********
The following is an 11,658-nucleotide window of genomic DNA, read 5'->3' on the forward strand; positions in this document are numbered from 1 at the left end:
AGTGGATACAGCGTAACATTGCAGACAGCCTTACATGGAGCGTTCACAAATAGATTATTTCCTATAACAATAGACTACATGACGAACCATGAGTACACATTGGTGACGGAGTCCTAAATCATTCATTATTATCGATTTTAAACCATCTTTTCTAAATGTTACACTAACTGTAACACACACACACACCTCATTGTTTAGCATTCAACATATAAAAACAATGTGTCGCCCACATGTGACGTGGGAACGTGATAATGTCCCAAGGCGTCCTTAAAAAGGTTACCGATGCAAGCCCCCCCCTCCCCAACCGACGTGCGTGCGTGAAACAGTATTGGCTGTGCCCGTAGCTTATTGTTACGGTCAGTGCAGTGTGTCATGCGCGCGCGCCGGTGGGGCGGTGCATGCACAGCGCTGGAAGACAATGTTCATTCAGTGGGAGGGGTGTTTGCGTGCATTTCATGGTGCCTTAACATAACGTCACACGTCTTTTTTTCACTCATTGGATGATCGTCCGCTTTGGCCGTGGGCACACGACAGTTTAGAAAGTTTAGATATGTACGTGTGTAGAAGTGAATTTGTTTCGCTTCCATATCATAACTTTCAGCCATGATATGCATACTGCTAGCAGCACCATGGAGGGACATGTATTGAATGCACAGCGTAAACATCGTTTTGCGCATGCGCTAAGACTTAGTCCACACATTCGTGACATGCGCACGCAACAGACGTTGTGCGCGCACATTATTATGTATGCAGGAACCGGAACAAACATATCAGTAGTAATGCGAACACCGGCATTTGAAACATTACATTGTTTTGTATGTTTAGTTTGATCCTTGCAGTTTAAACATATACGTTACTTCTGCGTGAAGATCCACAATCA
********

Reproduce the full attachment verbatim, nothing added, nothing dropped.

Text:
The following is an 11,658-nucleotide window of genomic DNA, read 5'->3' on the forward strand; positions in this document are numbered from 1 at the left end:
AGTGGATACAGCGTAACATTGCAGACAGCCTTACATGGAGCGTTCACAAATAGATTATTTCCTATAACAATAGACTACATGACGAACCATGAGTACACATTGGTGACGGAGTCCTAAATCATTCATTATTATCGATTTTAAACCATCTTTTCTAAATGTTACACTAACTGTAACACACACACACACCTCATTGTTTAGCATTCAACATATAAAAACAATGTGTCGCCCACATGTGACGTGGGAACGTGATAATGTCCCAAGGCGTCCTTAAAAAGGTTACCGATGCAAGCCCCCCCCTCCCCAACCGACGTGCGTGCGTGAAACAGTATTGGCTGTGCCCGTAGCTTATTGTTACGGTCAGTGCAGTGTGTCATGCGCGCGCGCCGGTGGGGCGGTGCATGCACAGCGCTGGAAGACAATGTTCATTCAGTGGGAGGGGTGTTTGCGTGCATTTCATGGTGCCTTAACATAACGTCACACGTCTTTTTTTCACTCATTGGATGATCGTCCGCTTTGGCCGTGGGCACACGACAGTTTAGAAAGTTTAGATATGTACGTGTGTAGAAGTGAATTTGTTTCGCTTCCATATCATAACTTTCAGCCATGATATGCATACTGCTAGCAGCACCATGGAGGGACATGTATTGAATGCACAGCGTAAACATCGTTTTGCGCATGCGCTAAGACTTAGTCCACACATTCGTGACATGCGCACGCAACAGACGTTGTGCGCGCACATTATTATGTATGCAGGAACCGGAACAAACATATCAGTAGTAATGCGAACACCGGCATTTGAAACATTACATTGTTTTGTATGTTTAGTTTGATCCTTGCAGTTTAAACATATACGTTACTTCTGCGTGAAGATCCACAATCA